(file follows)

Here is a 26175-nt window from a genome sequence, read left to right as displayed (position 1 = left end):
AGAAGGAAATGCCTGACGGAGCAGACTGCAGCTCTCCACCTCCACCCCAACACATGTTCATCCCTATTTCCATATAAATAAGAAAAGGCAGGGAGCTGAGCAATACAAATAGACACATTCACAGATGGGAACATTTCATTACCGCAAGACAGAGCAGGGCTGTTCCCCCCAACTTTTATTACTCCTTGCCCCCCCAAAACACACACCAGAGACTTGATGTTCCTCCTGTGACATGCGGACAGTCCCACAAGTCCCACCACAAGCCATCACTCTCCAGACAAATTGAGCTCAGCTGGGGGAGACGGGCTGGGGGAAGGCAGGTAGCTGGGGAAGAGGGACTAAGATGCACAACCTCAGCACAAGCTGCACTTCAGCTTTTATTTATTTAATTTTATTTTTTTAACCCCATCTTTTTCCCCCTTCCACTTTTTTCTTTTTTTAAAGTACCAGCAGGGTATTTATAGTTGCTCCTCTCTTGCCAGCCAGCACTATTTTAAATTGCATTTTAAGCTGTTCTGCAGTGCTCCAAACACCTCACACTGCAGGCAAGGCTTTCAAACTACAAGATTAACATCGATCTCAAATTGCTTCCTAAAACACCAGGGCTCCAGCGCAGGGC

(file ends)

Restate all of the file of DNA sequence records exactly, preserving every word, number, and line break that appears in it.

Here is a 26175-nt window from a genome sequence, read left to right as displayed (position 1 = left end):
AGAAGGAAATGCCTGACGGAGCAGACTGCAGCTCTCCACCTCCACCCCAACACATGTTCATCCCTATTTCCATATAAATAAGAAAAGGCAGGGAGCTGAGCAATACAAATAGACACATTCACAGATGGGAACATTTCATTACCGCAAGACAGAGCAGGGCTGTTCCCCCCAACTTTTATTACTCCTTGCCCCCCCAAAACACACACCAGAGACTTGATGTTCCTCCTGTGACATGCGGACAGTCCCACAAGTCCCACCACAAGCCATCACTCTCCAGACAAATTGAGCTCAGCTGGGGGAGACGGGCTGGGGGAAGGCAGGTAGCTGGGGAAGAGGGACTAAGATGCACAACCTCAGCACAAGCTGCACTTCAGCTTTTATTTATTTAATTTTATTTTTTTAACCCCATCTTTTTCCCCCTTCCACTTTTTTCTTTTTTTAAAGTACCAGCAGGGTATTTATAGTTGCTCCTCTCTTGCCAGCCAGCACTATTTTAAATTGCATTTTAAGCTGTTCTGCAGTGCTCCAAACACCTCACACTGCAGGCAAGGCTTTCAAACTACAAGATTAACATCGATCTCAAATTGCTTCCTAAAACACCAGGGCTCCAGCGCAGGGC